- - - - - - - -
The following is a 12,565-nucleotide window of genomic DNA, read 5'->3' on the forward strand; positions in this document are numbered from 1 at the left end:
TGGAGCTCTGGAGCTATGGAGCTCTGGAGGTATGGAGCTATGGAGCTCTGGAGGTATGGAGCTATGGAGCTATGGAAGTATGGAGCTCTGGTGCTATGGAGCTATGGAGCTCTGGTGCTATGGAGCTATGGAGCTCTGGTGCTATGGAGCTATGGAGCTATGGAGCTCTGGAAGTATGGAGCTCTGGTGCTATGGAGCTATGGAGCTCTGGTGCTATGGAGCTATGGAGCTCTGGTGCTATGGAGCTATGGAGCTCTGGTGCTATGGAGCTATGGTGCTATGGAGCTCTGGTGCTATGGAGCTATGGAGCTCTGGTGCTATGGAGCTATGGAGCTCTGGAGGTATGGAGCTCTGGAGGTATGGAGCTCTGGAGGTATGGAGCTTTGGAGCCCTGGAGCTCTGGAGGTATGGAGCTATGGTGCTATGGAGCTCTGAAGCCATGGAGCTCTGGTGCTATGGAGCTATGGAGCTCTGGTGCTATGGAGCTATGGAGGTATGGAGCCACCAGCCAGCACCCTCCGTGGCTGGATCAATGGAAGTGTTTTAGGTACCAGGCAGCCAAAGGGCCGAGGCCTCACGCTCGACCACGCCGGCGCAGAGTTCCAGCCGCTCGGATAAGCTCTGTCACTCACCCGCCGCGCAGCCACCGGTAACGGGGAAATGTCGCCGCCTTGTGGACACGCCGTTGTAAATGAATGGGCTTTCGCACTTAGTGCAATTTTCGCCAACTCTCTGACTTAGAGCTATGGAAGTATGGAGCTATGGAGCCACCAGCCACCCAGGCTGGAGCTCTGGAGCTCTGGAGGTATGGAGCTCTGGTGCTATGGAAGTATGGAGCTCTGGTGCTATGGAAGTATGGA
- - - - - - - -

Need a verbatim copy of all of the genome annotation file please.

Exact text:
The following is a 12,565-nucleotide window of genomic DNA, read 5'->3' on the forward strand; positions in this document are numbered from 1 at the left end:
TGGAGCTCTGGAGCTATGGAGCTCTGGAGGTATGGAGCTATGGAGCTCTGGAGGTATGGAGCTATGGAGCTATGGAAGTATGGAGCTCTGGTGCTATGGAGCTATGGAGCTCTGGTGCTATGGAGCTATGGAGCTCTGGTGCTATGGAGCTATGGAGCTATGGAGCTCTGGAAGTATGGAGCTCTGGTGCTATGGAGCTATGGAGCTCTGGTGCTATGGAGCTATGGAGCTCTGGTGCTATGGAGCTATGGAGCTCTGGTGCTATGGAGCTATGGTGCTATGGAGCTCTGGTGCTATGGAGCTATGGAGCTCTGGTGCTATGGAGCTATGGAGCTCTGGAGGTATGGAGCTCTGGAGGTATGGAGCTCTGGAGGTATGGAGCTTTGGAGCCCTGGAGCTCTGGAGGTATGGAGCTATGGTGCTATGGAGCTCTGAAGCCATGGAGCTCTGGTGCTATGGAGCTATGGAGCTCTGGTGCTATGGAGCTATGGAGGTATGGAGCCACCAGCCAGCACCCTCCGTGGCTGGATCAATGGAAGTGTTTTAGGTACCAGGCAGCCAAAGGGCCGAGGCCTCACGCTCGACCACGCCGGCGCAGAGTTCCAGCCGCTCGGATAAGCTCTGTCACTCACCCGCCGCGCAGCCACCGGTAACGGGGAAATGTCGCCGCCTTGTGGACACGCCGTTGTAAATGAATGGGCTTTCGCACTTAGTGCAATTTTCGCCAACTCTCTGACTTAGAGCTATGGAAGTATGGAGCTATGGAGCCACCAGCCACCCAGGCTGGAGCTCTGGAGCTCTGGAGGTATGGAGCTCTGGTGCTATGGAAGTATGGAGCTCTGGTGCTATGGAAGTATGGA